Florida Court Review highlights Florida cases as they come out. This isn’t a political site, so don’t expect raging criticism or zealous advocacy here. Judges explain their decisions in great detail, and publish them for the world to see. So the reader can decide whether they got it right or not. This blog is for anybody interested in what Florida’s appellate courts are doing.
We will do our best to highlight the opinions we think you’ll find interesting, keep you updated as opinions come out, translate Legalese into American English, and keep score with our own statistics.
Life’s too short to police even this small corner of the internet. I’ve seen Mozart videos on Youtube devolve into a septic tank in the comments. But I’m happy to hear from you. Please send comments to [email protected] Or share on social media. Twitter: @fla_ct_rev.
About the Author
John J. Cavaliere, III, Esq. (“John”). Married to non-lawyer. Happily. Sometimes uses third-person. Sometimes uses “royal we.” Catholic. Tennis fan. Federer fan. Go Seminoles. All Tampa teams. Tries to golf. Annoyed by attorney overuse of acronyms (“AOOA”). Can’t stand double-stated numbers (as in “two (2)” or “twenty (20)”). Avoids both AOOA and DSN. Sometimes engages in AOOA. But never DSN.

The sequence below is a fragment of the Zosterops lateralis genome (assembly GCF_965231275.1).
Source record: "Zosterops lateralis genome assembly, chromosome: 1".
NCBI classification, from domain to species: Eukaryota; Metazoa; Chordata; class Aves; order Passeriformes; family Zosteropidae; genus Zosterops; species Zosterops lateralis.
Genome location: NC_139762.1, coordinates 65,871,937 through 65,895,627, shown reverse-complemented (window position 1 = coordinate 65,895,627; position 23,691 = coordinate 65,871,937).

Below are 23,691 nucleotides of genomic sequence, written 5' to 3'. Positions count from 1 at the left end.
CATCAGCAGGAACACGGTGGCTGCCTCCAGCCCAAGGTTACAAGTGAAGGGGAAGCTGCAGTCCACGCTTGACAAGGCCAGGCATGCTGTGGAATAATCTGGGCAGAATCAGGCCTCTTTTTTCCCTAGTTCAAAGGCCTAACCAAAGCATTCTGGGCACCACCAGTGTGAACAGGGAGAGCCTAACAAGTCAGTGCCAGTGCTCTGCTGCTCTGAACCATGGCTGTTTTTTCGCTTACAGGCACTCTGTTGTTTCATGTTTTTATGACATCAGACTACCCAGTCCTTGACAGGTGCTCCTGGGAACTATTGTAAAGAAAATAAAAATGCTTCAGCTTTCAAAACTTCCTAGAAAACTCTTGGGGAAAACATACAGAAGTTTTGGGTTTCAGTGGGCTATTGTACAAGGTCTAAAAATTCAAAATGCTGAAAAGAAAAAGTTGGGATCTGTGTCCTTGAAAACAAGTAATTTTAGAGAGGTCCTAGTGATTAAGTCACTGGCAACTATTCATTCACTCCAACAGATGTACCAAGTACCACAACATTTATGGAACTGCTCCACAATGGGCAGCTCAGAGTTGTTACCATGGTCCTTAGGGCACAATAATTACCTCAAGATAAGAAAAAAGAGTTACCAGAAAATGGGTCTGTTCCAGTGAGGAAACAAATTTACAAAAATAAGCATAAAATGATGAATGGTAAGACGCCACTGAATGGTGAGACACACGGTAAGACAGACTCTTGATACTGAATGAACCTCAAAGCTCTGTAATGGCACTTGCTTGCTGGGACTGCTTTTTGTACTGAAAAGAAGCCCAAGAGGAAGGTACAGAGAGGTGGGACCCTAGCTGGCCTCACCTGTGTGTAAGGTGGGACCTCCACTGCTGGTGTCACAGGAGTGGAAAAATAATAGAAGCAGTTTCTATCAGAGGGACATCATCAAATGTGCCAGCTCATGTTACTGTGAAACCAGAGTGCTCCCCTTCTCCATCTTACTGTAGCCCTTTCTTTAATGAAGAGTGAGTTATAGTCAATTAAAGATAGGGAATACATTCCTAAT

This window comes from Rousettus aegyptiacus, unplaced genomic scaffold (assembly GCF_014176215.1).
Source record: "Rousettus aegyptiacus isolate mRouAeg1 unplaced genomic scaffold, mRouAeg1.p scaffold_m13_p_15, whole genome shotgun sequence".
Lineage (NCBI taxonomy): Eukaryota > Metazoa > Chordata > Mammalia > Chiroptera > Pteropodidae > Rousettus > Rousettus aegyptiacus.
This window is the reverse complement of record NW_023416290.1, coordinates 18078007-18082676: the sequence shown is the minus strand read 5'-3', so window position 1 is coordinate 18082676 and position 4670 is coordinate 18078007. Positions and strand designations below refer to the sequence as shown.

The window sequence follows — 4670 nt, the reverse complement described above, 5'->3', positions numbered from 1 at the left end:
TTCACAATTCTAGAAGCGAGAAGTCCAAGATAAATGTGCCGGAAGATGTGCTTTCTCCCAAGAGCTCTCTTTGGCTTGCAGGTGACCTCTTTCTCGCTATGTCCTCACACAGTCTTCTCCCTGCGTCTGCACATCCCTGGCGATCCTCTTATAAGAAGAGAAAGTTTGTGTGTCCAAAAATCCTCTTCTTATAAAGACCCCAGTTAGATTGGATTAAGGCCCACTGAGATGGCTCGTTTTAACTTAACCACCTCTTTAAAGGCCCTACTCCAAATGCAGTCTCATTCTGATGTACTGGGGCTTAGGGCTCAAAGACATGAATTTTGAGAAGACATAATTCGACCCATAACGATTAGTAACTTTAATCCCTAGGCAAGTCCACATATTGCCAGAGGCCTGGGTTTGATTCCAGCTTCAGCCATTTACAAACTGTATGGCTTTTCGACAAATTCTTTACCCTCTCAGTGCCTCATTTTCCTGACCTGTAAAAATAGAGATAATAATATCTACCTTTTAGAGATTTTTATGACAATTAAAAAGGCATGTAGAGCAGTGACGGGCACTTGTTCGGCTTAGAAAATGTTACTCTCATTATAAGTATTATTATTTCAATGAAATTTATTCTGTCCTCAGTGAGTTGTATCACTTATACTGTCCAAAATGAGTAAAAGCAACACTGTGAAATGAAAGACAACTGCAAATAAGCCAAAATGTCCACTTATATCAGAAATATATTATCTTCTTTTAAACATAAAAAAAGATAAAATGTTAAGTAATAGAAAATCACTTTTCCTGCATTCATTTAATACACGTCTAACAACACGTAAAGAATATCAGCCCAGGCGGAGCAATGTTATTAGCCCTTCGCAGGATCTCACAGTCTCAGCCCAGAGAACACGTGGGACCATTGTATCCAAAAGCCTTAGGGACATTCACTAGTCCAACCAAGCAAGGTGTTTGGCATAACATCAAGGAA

Florida Court Review is a personal blog written and edited by the author, John J. Cavaliere, III. The author is an attorney at Friscia & Ross, P.A., a law firm focusing on community association law in the Tampa Bay area. Before private practice, the author was a law clerk at the First District Court of Appeal in Tallahassee. This blog reflects the author’s personal views—not his law firm’s, its clients’, or any former employer’s. The transmission of information or communication with the author through this site or through the [email protected] address does not establish or constitute an attorney-client relationship.
Keep in mind that the court opinions released daily are not final until the time for rehearing expires. In other words, the court can change its mind. We will not be regularly checking the dockets for rehearing motions. But we will do our best to update you if and when an opinion comes out on rehearing.